|Conditions for a Project|
Speech, Conference European League of Institutes for the Arts (ELIA), Rotterdam
When Ben Hurkmans asked me to open today's meeting on Conditions for a Project I asked why he thought I should do this.
He suggested that when discussing management of international projects in arts and education, people tend to look at what is already there and how its presently functioning. Then they apply what they want to the existing structure, and work within that format. But that, he told me, is not what you do.
He pointed out that I bypass the existing structures and prevailing political rules and constellations; that I make my plans and then suggest adjustments to the rules as they currently exist to accommodate the plans I make. At the same time, I incorporate those rules, structures, and constellations into my planning so that my students may see what they are, also as things which must be dealt with as an intrinsic part of creation from their own artistry and
talents. And, he added, he wanted this story to also be a part of this seminar.
If what Hurkmans says is true, it is an almost impossible story to tell. The heart of the matter cannot be generalized, or abstracted in a series of guidelines you may carry with you back home again, to your work. But I will try, and ask you to bear with me as I tell you a very personal story.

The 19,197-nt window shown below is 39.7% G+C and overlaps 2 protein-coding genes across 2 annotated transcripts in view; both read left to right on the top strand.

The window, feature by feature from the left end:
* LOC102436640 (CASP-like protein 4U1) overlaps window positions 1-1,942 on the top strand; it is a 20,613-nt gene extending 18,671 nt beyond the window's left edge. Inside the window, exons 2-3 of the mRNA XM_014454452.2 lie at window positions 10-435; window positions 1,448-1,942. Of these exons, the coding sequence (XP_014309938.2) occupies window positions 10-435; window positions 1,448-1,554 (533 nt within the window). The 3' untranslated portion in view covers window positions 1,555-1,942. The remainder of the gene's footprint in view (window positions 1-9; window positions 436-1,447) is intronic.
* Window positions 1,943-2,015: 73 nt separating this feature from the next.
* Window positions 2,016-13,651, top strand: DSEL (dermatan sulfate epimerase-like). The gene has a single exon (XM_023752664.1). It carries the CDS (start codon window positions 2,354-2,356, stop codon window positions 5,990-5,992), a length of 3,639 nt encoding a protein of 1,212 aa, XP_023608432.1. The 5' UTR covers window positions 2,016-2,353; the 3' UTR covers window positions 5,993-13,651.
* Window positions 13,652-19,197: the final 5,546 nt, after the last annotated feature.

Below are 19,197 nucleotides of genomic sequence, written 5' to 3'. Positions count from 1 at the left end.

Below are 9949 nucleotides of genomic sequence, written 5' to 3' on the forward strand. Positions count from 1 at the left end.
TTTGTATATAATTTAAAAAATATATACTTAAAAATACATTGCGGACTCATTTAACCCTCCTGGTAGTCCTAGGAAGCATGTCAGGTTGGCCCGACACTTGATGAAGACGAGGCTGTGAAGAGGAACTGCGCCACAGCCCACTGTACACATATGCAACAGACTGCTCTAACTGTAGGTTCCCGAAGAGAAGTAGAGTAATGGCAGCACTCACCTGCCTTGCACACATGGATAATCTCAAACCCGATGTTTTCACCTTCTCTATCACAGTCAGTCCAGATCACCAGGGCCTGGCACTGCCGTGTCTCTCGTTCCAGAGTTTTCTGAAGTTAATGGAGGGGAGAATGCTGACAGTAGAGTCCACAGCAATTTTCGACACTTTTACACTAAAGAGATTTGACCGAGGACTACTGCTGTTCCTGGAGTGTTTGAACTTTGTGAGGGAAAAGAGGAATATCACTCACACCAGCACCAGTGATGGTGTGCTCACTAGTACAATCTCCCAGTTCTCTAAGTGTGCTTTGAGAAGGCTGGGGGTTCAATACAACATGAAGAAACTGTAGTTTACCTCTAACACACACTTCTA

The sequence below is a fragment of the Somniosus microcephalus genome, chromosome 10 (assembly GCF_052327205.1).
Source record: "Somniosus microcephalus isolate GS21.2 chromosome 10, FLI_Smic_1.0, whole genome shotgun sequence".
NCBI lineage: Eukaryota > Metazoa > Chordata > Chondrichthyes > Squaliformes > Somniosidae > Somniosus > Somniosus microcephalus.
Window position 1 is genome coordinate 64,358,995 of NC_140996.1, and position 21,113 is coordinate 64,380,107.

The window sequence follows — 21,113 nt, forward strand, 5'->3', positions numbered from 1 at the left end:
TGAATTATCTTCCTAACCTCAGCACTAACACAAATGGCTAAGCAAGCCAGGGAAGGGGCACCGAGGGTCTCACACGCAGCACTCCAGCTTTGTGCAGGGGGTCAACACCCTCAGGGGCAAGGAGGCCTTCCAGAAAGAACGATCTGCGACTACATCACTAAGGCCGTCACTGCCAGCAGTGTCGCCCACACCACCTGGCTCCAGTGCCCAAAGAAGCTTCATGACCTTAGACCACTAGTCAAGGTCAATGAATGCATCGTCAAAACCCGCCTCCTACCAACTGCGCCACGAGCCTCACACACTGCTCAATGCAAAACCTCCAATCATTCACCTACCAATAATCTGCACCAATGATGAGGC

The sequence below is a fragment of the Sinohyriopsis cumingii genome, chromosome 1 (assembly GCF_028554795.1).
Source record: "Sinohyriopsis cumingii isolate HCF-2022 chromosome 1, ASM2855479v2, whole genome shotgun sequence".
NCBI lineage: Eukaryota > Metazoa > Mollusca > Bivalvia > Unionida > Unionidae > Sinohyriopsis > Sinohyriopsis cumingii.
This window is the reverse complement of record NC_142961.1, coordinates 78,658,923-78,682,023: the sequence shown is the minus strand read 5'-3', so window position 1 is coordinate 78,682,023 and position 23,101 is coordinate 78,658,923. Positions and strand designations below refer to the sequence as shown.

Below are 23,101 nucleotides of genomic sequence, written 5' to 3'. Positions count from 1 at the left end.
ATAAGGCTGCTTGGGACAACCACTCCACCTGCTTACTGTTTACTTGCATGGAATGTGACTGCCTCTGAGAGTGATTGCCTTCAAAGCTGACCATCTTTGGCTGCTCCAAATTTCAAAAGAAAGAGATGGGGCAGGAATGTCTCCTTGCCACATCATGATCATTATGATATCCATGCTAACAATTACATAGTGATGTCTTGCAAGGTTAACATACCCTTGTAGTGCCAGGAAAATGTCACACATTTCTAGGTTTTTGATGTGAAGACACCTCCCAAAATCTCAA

Some twenty or thirty years ago I saw a one minute black and white film of a snowy, hilly landscape. The first lights of dawn shimmered on the horizon. I could slowly make out the silhouette of a man walking to a shadowy shape. Only when he opened the door of this shape could I see that it was a car.
The car starts, the headlights blaze, and he drives away. There follow several shots of the car being decisively driven through an expanse of snow; there are no roads to be seen. He arrives at a shed, the lights are extinguished, the shed is opened. Silence for a moment, followed by the roar of a huge engine as a great light cuts through the darkness and a monstrous snowplough moves out of the shed toward the camera. Accompanying this is a nonchalant, laconic voice over: "Have you ever wondered how the driver of the snowplough gets to the snowplough?" The Volkswagen emblem appears on the screen, just as everything fades to black.